34. Are there exemptions from the state aid rules or situations in which they do not apply?
General exemptions are set out in articles 87(2) and (3) of the EC Treaty. The state aid rules do not apply in the case of aid that does not exceed e100,000 over a three-year period. Further, where a state-owned company is privatised, aid is excluded where the disposal is made by way of an unconditional public invitation to tender to the highest bidder and the process is transparent. Otherwise, there is a presumption of unlawful aid and so the procedures described below must be followed.
35. Must clearance from the competition authorities be obtained before state aid may be granted?
Clearance must be obtained from the European Commission before state aid may be granted.
36. If so, what are the main procedural steps to obtain clearance?
Article 88(3) of the EC Treaty requires each EEA member state to notify the European Commission of plans to grant or alter aid. The aid must not be granted until the Commission has reached a decision as to whether or not it is lawful. Council Regulation No. 659/99 lays down the procedure to be followed when a proposal to grant or alter aid is notified to the European Commission. Under this procedure, the Commission will carry out a preliminary examination. If it has concerns that there may be unlawful aid, it will proceed to a formal investigation, before deciding whether the aid is lawful.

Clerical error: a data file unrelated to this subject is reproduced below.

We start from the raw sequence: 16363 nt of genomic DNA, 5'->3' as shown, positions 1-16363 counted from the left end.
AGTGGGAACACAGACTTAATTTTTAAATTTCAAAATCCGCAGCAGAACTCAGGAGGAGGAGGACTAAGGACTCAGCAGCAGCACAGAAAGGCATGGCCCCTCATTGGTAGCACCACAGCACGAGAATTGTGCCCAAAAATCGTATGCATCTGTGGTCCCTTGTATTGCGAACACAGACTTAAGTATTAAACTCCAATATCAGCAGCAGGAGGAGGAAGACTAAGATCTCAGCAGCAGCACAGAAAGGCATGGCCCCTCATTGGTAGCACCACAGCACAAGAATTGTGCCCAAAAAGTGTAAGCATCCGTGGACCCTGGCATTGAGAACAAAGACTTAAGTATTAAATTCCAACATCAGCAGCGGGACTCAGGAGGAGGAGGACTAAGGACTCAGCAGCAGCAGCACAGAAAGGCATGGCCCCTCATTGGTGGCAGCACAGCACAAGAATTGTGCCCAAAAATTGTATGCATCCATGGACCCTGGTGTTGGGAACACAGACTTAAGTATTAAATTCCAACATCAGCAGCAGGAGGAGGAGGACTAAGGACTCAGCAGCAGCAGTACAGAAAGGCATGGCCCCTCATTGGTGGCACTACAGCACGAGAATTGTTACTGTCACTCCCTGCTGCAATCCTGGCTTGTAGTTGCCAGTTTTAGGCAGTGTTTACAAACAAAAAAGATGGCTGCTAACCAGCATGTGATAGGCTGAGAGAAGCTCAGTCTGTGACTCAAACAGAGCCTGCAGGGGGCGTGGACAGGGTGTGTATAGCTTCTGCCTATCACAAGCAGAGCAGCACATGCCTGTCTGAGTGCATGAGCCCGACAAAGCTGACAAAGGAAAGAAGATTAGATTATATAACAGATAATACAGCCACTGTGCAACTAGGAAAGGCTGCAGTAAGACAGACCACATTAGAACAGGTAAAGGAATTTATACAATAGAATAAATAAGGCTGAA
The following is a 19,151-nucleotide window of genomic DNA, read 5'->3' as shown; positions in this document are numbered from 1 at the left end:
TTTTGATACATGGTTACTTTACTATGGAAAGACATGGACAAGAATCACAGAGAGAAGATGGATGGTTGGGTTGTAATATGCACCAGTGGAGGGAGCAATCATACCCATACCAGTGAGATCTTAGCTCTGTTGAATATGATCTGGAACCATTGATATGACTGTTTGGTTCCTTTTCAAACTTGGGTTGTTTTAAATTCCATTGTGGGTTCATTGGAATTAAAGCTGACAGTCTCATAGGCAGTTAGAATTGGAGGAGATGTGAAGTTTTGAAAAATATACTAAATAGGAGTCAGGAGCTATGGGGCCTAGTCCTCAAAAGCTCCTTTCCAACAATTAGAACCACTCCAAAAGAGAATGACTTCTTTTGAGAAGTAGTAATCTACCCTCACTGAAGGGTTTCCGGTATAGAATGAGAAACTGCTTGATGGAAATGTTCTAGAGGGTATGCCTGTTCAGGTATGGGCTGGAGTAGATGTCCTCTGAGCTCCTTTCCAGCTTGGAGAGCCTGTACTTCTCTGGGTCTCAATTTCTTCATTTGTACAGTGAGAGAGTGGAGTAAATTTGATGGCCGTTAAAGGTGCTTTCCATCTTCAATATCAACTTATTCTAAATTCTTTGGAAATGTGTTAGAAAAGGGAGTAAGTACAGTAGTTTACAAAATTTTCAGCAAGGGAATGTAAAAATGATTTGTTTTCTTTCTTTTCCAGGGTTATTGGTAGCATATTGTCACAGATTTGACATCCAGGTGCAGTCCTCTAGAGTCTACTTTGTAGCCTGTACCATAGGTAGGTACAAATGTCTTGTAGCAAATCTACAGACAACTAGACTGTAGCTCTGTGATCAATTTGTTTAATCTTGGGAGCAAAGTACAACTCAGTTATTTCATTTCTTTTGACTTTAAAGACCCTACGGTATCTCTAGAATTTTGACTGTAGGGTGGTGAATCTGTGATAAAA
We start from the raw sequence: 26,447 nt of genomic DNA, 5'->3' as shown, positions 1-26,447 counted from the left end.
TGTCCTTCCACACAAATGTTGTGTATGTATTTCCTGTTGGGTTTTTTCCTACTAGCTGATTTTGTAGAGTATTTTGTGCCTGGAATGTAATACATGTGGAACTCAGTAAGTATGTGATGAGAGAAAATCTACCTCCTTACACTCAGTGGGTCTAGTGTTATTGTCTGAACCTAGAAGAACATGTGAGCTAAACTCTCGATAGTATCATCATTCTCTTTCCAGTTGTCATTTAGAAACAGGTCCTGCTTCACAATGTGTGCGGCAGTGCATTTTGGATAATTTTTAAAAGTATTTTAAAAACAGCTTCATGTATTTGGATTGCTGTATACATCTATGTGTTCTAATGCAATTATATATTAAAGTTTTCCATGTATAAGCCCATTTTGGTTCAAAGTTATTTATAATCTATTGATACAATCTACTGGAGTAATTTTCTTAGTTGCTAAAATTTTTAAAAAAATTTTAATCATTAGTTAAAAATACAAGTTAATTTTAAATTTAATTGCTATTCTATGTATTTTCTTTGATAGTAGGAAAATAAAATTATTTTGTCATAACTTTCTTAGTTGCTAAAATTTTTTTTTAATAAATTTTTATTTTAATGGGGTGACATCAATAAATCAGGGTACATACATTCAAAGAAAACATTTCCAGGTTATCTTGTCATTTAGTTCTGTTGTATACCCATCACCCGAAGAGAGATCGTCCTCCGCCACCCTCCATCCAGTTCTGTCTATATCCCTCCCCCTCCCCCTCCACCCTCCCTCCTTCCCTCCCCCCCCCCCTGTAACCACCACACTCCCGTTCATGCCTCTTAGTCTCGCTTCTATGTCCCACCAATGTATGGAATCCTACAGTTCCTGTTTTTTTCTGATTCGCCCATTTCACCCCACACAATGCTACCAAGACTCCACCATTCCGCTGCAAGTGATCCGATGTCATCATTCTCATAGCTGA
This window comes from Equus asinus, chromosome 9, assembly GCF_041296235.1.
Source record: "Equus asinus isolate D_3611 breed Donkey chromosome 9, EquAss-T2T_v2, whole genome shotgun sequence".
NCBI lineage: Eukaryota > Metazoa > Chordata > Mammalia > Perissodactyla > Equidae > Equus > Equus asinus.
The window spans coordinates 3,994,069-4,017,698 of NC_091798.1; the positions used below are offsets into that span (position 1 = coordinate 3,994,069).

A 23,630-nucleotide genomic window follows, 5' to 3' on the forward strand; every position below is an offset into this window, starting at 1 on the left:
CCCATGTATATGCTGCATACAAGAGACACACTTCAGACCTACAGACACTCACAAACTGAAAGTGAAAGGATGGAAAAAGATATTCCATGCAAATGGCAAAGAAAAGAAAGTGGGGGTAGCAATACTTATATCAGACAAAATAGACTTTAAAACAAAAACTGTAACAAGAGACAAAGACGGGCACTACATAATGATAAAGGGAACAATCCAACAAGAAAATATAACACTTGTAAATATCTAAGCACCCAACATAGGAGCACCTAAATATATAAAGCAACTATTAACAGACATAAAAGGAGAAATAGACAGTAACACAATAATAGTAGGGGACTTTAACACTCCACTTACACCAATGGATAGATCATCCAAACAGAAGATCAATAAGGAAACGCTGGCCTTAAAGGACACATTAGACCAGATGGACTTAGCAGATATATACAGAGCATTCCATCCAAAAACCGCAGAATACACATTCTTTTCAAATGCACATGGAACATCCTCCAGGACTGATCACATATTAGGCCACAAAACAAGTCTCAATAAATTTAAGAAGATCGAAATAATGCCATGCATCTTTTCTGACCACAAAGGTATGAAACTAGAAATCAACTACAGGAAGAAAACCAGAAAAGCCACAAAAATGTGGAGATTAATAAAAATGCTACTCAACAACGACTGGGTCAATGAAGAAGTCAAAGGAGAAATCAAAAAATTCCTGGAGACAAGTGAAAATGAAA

37. If no clearance is obtained, what procedures apply to recover unlawfully granted state aid?
First, the European Commission should give notice to the parties concerned to submit their comments and provide further information about the aid. A decision is then made as to whether the aid is unlawful (following the procedure described above). Pending that decision, the European Commission may order the member state concerned to suspend the aid or provisionally recover it. If the European Commission finds that the aid is unlawful the member state concerned must abolish or alter it. If the state concerned does not comply with this decision, the European Commission or any other interested state may refer the matter to the European Court of Justice. The European Commission may also order a member state to recover illegally granted aid (including interest thereon).
38. Is there any aviation-specific passenger protection legislation?
The Civil Aviation (Denied Boarding, Compensation and Assistance) Regulations 2005 introduced common rules on denied boarding compensation and on compensation and assistance to passengers in the event of cancellation or long delay of a flight.